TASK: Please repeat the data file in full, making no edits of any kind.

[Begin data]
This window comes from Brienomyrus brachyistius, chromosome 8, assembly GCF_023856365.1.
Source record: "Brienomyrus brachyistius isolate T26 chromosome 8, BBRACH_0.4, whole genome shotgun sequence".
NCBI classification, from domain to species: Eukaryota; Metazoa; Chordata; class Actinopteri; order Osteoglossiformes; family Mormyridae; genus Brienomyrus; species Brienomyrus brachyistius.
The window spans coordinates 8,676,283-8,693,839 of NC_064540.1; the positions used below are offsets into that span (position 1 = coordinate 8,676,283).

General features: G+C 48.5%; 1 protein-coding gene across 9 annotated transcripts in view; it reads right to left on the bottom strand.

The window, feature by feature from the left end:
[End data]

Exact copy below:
This window comes from Brienomyrus brachyistius, chromosome 8, assembly GCF_023856365.1.
Source record: "Brienomyrus brachyistius isolate T26 chromosome 8, BBRACH_0.4, whole genome shotgun sequence".
NCBI classification, from domain to species: Eukaryota; Metazoa; Chordata; class Actinopteri; order Osteoglossiformes; family Mormyridae; genus Brienomyrus; species Brienomyrus brachyistius.
The window spans coordinates 8,676,283-8,693,839 of NC_064540.1; the positions used below are offsets into that span (position 1 = coordinate 8,676,283).

General features: G+C 48.5%; 1 protein-coding gene across 9 annotated transcripts in view; it reads right to left on the bottom strand.

The window, feature by feature from the left end: